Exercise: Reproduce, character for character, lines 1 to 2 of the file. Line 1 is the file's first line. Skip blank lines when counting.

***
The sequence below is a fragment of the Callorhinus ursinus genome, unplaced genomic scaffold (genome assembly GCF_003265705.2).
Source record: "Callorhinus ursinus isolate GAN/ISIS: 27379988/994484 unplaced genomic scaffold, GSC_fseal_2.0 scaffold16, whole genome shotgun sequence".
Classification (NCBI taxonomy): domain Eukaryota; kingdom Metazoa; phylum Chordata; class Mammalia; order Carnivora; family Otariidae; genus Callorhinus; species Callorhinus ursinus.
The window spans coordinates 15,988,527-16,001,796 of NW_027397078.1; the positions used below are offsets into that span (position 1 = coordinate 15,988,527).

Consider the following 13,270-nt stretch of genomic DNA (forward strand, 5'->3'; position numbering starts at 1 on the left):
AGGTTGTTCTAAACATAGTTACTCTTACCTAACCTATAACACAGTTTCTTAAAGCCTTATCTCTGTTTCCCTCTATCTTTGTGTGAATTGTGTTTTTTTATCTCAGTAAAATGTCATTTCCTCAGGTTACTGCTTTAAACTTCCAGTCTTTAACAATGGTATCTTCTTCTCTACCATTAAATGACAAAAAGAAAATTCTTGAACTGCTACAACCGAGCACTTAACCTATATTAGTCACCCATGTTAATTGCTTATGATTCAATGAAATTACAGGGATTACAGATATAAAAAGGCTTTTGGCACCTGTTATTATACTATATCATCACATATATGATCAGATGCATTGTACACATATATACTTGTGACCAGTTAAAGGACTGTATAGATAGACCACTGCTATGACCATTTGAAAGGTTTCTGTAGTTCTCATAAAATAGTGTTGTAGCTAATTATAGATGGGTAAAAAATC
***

The sequence below is a fragment of the Callorhinus ursinus genome, unplaced genomic scaffold (genome assembly GCF_003265705.2).
Source record: "Callorhinus ursinus isolate GAN/ISIS: 27379988/994484 unplaced genomic scaffold, GSC_fseal_2.0 scaffold16, whole genome shotgun sequence".